When men work, and get caught up in their work as workaholics, they often feel justified in raising the quality of their output, partly for their own ego and partly for the betterment of the family. They are fed my compliments of achievement based on initiative and successful completion of task. Their work defines both their character and personality. Very often, the family is viewed as a support unit by the working man. And, unfortunately family life often suffers due to commitments to work. Men have traditionally been given the task of further developing their own independent behavior, respecting it in others they admire, and encouraging it in the children they love. In the male mind, independence allows essential personal freedom and admission into offices of higher prestige. Through his involvement in rights of passage throughout life, a man cherishes independence. When a man is permitted to drive and when he takes the training wheels off his child's bicycle, he is practicing and teaching the power and necessity of independence. He sees his child graduate, work, and become independent as a outgrowth of his tutelage. Men are expected to be tough, and if they fall short, very early in life they become the target of the bully or the object of name calling. Most are taught to take a lick but dish one out even harder. Their play, as in sports, is often coached toward conflict with a worthy opponent, in short, an enemy. As testosterone levels rise, a man will test his skills and abilities against other men to enter a "pecking order" of "beat ass" or "have your ass beaten." For example baseball players are taught never to rub the wound when hit by a pitched ball. Enduring pain is associated with victory in well-balanced contests. It is expected and viewed by teammates as just part of playing the game for the team. Playing through injury is highly honored while playing through injury without complaining is highest honored. Ironman is the term most revered. The home, or nest, in theoretical terms to a man is a place of rest and comfort, a safe haven for himself and his family. Most men believe the home holds no magical powers within its interior decorations and actual creation. Also, most men know the "master" of home life is the woman. She is the nurturer/comforter/maker of everything that turns the house into home. Men may crave, even love, the property, but their interests lie mainly in its possession as something of entitled acquisition. Home base, no matter how humble, is just that-- a base of operations for a man. Men often view the home as real estate. Men berate other men in times of joy and in times of trouble. Without the privilege of fighting each other over opinions and gaffs, men display weakness to others, a sure sign that survival of the fittest is about to invade their space. In school, the boy who did not get jostled, kidded, and prodded became the loner who was left to prove his worthy admission into the masculine world. Finding it impossible to maintain close friendships without fights and arguments, men challenge other friends who break unspoken vows of "brotherhood." It is inevitable that these disagreements will occur. Early in life, boys learn to prove themselves on the playground. This challenge to leadership continues to the grave. Men understand that sacrificing their lives for another person is the highest honor and greatest gift. Nothing will change this view in the courageous man. Men hate to admit that the impossible may exist. They quest and stand for causes, even unpopular causes, if these causes are attacked in attempts to lower their standards of self worth. To fight when outnumbered and outgunned is an ultimate test of a man's courage. Since most men have tasted bitter defeat, they would rather feel justified by fighting against the odds and be beaten in body, not in mind. To a man, manhood must be honored with significant contribution.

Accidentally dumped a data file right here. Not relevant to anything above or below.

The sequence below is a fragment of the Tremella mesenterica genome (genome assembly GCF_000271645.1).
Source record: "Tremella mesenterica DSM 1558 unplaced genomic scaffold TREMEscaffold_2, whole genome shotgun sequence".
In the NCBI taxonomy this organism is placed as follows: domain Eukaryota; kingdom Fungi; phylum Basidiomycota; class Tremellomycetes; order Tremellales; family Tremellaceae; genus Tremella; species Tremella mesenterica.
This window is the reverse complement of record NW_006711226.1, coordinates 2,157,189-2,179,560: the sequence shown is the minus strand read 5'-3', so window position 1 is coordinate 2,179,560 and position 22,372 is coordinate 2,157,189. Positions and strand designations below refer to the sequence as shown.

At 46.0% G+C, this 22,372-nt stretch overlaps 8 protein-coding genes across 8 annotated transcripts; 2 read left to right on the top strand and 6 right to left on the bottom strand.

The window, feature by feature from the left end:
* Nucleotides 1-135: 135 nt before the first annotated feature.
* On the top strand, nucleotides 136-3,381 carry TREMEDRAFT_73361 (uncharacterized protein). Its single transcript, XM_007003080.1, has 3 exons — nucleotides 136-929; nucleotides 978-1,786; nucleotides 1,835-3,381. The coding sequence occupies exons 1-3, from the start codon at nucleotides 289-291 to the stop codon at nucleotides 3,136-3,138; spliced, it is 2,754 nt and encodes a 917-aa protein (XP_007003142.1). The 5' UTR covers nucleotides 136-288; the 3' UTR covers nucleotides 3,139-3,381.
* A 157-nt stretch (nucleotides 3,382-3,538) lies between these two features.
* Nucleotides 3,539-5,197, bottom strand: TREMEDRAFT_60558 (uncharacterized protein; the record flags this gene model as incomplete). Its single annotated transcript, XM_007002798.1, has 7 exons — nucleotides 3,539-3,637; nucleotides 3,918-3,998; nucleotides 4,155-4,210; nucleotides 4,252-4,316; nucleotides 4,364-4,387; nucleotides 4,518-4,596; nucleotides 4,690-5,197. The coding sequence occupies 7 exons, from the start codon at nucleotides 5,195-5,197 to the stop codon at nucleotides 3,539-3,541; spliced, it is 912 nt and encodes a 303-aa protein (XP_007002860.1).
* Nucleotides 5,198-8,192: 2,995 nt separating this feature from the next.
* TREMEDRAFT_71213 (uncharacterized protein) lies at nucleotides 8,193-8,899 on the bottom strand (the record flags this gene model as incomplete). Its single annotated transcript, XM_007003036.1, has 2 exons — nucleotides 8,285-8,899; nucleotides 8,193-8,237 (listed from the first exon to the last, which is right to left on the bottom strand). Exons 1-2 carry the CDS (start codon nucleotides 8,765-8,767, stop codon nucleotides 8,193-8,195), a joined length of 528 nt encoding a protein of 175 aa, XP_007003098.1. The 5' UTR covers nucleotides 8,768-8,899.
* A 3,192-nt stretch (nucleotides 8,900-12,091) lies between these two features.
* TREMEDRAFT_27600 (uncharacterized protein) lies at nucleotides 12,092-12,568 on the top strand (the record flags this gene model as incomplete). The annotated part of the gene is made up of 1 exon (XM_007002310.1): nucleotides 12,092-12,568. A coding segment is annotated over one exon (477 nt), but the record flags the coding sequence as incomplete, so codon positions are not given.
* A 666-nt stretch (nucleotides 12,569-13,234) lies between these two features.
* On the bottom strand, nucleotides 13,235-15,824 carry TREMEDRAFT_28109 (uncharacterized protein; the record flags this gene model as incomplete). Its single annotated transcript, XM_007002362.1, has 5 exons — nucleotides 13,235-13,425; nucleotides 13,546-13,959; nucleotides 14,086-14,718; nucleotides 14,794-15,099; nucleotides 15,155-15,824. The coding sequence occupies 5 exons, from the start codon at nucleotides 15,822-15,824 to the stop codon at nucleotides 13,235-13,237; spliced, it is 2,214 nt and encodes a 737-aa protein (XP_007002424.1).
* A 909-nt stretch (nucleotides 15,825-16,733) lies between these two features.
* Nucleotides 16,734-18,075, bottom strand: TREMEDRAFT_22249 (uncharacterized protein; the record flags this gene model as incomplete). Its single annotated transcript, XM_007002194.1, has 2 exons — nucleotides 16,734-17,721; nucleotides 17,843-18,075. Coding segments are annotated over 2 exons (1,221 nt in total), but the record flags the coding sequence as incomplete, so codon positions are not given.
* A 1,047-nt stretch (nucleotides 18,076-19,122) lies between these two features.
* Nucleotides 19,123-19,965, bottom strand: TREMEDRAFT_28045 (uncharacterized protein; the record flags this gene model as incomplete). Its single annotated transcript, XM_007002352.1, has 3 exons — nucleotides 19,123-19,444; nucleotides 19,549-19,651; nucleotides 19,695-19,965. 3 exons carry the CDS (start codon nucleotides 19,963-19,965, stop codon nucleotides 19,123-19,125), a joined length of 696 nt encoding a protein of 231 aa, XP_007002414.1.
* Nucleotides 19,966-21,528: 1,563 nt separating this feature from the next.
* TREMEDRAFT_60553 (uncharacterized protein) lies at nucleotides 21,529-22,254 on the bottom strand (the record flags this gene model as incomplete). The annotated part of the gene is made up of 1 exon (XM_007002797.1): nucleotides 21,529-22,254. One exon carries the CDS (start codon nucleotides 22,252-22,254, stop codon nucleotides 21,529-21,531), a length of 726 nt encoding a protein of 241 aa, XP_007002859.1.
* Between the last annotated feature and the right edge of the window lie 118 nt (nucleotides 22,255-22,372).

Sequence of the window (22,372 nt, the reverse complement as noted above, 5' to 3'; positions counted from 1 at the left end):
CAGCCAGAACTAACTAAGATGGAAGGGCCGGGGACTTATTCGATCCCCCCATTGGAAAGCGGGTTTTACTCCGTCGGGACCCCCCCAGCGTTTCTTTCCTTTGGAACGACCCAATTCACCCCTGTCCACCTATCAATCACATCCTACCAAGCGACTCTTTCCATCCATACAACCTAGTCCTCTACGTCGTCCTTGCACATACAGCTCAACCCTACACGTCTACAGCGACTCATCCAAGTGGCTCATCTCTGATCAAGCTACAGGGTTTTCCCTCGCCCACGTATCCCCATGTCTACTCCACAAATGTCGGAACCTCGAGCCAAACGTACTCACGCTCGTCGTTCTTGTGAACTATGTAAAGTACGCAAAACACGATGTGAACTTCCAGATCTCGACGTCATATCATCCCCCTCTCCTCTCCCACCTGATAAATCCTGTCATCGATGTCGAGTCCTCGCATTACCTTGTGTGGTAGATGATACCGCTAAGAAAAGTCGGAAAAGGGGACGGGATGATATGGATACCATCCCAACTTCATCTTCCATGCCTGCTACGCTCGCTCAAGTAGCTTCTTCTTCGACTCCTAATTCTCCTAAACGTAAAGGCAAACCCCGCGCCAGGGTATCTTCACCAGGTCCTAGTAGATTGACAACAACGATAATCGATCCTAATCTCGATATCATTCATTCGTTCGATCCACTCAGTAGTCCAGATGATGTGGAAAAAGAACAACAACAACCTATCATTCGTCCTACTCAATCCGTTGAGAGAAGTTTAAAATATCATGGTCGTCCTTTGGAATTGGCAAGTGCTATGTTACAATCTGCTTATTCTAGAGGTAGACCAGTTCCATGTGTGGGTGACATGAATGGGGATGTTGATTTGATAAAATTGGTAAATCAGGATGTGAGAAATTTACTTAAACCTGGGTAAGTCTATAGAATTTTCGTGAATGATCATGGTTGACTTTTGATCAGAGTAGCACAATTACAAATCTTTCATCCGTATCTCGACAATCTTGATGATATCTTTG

Man's abiding happiness is not in getting anything but in giving himself up to what is greater than himself, to ideas which are larger than his individual life, the idea of his country, of humanity, of God.

By Rabindranath Tagore (